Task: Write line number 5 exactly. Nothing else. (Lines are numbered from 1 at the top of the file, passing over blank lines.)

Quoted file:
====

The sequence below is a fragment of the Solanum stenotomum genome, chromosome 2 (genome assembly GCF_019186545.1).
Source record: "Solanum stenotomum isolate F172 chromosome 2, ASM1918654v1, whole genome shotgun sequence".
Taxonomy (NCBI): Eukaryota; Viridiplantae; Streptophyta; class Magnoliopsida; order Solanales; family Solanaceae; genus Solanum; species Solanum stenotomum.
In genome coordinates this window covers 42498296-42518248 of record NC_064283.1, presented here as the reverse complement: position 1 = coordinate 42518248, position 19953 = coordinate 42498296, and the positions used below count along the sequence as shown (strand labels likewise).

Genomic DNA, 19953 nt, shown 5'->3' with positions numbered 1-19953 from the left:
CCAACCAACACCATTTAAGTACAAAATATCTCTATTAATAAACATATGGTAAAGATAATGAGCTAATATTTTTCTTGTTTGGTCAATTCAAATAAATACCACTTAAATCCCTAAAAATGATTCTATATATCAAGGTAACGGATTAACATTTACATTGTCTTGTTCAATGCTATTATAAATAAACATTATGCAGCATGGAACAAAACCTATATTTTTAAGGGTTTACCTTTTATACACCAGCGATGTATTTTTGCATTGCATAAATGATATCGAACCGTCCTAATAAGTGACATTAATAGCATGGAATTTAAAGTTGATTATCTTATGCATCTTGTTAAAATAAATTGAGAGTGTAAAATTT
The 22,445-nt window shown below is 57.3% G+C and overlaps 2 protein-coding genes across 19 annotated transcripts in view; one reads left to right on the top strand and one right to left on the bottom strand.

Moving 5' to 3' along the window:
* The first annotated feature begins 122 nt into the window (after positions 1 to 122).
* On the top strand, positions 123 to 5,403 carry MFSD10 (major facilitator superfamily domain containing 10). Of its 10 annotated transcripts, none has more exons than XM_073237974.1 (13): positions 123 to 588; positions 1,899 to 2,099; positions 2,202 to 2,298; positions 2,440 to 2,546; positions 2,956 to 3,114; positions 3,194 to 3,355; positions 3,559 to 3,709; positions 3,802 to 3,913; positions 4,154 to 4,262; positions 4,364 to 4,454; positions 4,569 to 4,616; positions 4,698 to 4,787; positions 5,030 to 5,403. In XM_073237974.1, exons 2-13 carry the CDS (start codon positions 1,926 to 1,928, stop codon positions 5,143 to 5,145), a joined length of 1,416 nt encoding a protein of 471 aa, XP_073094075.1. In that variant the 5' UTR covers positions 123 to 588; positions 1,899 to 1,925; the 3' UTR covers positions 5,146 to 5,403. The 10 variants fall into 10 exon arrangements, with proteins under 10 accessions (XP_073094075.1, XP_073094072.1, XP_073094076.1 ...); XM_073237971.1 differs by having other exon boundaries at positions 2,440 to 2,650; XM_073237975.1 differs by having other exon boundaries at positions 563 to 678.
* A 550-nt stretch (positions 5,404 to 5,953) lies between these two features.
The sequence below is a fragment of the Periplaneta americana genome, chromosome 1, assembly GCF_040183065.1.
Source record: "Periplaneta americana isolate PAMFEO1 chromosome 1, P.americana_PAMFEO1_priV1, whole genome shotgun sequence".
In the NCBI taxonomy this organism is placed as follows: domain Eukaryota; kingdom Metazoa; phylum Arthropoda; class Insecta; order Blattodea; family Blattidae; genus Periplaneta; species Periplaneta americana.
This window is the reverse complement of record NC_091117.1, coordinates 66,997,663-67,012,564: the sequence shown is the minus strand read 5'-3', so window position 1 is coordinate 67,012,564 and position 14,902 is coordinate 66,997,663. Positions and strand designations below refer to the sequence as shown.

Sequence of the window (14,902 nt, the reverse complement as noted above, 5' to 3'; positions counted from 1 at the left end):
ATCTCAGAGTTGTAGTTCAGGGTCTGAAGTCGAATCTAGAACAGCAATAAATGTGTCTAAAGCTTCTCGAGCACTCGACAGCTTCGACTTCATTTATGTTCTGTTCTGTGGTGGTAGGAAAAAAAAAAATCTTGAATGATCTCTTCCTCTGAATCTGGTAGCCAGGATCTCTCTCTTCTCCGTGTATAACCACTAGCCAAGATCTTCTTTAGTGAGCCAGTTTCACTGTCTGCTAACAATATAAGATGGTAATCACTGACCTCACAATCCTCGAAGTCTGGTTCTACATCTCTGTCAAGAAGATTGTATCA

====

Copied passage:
Genomic DNA, 19953 nt, shown 5'->3' with positions numbered 1-19953 from the left: